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may truly say with St. Paul, Heb: 1 xi. 32. That "the time would fail
me to talk of Gideon, and of * Barak, and of Sampfon, and of
Jeptha, of David also, and of Sa" muel, and of the prophets,” (I may add also) of Stephen, and of Paul, and of Silas, and of Peter, and of the Apostles, " Who through faith - subdued kingdoms ; wrought righ
teousness; obtained promises; stop
ped the mouths of lions," &c. But, far above all these, of the blessed Jefus, " who endured the cross, despi
sing the shame, and is fat down çe on the right hand of the throne of 4
All parts of the holy seriptures, as they relate more or less to the doce trine of a future state, are justly to be
recommended to the perufal of a Chriftian ; but if I
be allowed to prefer any one part to another, I would take upon me more particularly to recommend you to the xwth chapter of St. Paul's ist epiftle to the Corinthians; and to the eleventh chapter of his epiftle to the Hebrews; in the former of which the whole mystery of the resurrection is openly revealed, and its reality established on invincible arguments; and in the latter is fet down a long (though imperfeet) catalogue of worthies, who sealed their faith with their deaths, and left us fo many animating examples of piety, courage and patience ; as cannot faib to strengthen our faith, and comfort us under the severeft trials and afflictions.
: And this, that great apostle assures us, was the principal intention of all the scriptures : " Whatsoever things were
written aforetime, were written for
our learning; that we, through pas tience and comfort of the scriptures,
might have hope."
Having thus considered the scriptures relative to this one point, a future ftate; I cannot think of difmissing you, without some short instructions for your profitable reading of them, with the fame view, extracted from the collect for the second Sunday in Advent. · And,
First, we should premise, that it is necessary for you to read them, according to that facred injunction, S 3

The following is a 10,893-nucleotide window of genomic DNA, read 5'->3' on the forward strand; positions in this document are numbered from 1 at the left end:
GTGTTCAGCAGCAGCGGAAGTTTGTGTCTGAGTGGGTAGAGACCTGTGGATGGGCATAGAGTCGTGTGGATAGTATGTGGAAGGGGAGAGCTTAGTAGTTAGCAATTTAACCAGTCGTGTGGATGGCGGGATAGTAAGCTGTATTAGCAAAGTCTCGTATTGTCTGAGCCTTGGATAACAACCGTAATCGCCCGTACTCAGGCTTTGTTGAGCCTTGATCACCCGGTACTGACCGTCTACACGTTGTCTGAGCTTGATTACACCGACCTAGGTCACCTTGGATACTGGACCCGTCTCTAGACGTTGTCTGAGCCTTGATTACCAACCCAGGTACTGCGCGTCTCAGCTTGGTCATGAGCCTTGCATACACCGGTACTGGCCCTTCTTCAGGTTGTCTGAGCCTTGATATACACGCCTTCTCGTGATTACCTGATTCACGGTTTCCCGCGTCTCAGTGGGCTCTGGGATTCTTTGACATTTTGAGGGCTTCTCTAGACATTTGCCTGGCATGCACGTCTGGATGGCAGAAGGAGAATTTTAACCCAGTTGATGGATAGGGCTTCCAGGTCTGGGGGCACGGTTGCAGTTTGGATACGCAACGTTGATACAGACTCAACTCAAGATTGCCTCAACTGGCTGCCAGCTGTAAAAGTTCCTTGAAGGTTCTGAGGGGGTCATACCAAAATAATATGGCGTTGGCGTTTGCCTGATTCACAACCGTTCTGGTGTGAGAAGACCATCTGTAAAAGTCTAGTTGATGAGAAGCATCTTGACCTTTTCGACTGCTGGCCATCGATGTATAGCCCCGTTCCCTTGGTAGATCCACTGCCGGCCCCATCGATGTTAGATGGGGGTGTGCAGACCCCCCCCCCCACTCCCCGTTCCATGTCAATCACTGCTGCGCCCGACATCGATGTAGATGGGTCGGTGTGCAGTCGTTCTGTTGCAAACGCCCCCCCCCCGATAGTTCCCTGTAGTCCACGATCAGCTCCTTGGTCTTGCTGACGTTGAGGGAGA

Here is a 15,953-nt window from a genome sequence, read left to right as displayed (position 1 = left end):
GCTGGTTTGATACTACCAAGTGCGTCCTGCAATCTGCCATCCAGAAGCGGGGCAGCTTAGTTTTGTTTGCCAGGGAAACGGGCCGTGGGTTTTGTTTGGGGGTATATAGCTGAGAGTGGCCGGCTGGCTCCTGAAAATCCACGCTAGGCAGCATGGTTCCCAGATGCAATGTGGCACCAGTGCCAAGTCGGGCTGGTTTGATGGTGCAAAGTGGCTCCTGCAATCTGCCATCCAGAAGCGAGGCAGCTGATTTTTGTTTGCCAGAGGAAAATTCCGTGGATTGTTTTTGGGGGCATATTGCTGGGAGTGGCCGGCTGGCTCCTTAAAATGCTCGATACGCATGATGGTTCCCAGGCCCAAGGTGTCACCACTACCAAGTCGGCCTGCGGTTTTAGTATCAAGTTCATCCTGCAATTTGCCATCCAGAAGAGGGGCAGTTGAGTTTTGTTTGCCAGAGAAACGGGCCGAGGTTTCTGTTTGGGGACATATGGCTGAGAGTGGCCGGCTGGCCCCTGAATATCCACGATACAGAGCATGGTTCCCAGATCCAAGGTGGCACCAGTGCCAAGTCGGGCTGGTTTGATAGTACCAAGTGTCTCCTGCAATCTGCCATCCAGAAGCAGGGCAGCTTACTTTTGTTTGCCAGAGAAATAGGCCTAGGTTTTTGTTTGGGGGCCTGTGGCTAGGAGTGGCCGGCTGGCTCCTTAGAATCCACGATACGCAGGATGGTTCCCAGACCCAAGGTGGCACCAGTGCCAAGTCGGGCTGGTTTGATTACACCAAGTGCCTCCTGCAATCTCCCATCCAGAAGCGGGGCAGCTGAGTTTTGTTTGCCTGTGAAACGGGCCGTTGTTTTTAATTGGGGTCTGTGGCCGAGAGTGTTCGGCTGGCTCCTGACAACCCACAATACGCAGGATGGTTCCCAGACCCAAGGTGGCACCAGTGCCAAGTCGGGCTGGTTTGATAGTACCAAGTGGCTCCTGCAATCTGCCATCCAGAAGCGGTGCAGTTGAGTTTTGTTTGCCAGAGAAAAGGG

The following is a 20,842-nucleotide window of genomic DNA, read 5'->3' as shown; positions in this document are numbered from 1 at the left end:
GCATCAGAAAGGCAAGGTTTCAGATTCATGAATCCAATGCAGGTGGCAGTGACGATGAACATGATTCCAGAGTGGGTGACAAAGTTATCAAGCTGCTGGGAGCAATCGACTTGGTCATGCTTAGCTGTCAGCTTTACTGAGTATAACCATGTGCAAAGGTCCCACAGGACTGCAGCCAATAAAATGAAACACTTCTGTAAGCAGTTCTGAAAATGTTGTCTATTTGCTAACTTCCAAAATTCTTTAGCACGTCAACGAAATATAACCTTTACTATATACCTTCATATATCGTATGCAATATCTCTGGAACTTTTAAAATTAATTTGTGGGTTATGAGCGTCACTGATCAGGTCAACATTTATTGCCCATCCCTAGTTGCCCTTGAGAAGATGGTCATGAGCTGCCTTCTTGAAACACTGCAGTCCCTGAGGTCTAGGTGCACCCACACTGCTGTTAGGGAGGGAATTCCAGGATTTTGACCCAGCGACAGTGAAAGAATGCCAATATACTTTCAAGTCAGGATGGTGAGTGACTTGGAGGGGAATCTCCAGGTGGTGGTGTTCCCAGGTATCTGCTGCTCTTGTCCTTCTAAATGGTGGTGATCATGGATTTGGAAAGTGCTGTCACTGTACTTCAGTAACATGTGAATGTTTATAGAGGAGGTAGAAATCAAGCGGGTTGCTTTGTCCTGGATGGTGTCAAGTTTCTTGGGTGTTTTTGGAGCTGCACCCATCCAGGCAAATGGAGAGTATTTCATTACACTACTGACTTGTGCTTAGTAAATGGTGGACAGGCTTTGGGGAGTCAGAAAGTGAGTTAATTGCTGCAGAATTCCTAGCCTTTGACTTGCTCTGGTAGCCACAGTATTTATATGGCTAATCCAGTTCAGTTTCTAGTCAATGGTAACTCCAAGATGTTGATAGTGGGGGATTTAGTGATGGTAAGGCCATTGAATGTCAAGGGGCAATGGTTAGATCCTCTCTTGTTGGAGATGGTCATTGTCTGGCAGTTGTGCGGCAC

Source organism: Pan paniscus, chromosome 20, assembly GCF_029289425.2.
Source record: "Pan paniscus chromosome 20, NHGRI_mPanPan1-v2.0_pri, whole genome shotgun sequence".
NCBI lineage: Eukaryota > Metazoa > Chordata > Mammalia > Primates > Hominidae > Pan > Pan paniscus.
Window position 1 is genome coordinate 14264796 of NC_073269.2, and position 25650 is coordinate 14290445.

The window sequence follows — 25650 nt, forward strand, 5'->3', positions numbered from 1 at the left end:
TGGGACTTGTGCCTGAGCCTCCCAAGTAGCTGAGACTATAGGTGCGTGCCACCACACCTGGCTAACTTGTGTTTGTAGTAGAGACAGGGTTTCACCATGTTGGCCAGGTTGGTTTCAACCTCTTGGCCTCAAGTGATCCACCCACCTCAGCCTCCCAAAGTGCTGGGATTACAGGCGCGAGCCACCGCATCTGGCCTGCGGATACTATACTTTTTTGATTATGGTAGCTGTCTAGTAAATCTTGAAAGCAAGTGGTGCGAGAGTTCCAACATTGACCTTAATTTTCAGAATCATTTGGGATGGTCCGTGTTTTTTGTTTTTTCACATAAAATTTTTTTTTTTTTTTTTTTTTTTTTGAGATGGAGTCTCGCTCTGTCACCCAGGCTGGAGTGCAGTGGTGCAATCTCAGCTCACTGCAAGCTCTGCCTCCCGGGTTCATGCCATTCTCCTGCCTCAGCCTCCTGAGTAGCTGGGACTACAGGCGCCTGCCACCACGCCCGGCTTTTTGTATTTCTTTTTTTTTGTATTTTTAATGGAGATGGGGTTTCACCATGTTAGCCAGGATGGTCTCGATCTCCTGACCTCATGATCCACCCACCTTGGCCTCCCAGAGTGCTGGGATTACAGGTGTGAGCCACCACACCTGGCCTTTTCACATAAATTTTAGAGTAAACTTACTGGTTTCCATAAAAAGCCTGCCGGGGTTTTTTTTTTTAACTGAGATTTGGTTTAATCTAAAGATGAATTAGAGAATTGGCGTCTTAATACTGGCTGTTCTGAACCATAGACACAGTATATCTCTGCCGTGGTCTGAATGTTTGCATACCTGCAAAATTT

" search the scriptures ;" and with all that diligence and attention that you would naturally apply to the investigation of the moft interesting truth;
" for in them ye think” (or are sure) that“ ye have eternal life :” a point of the greatest consequence to a rational soul.
2dly. We should not only read, but mark what we read; more particularly those passages which contain not only the clearest discoveries, but even the remotest hints of this important truth ; that the light collected from all parts may blaze out into a clearer conviction.
3dly. After reading and marking, bę diligent to learn, or retain what you have read; that ye may be able
to produce, upon every occasion, arguments of comfort for yourself, or others; and to convince, or confute all gainsayers.
: 4thly. What ye have thus read, , marked, and learned, take all the pains you can to digest, or to put into such order in your memories, or in writing, that one part of scripture may follow and agree with another. For as in the human body, if the stomach be loaded with food of disagreeing qualities, a dangerous fickness must necessarily ensue, through the want of a due concoction :-so, if various doctrines, be not properly distinguished, and reduced to method and order and consistency, the like confusion and distemperature may affect our spiritual health, our eternal salvation.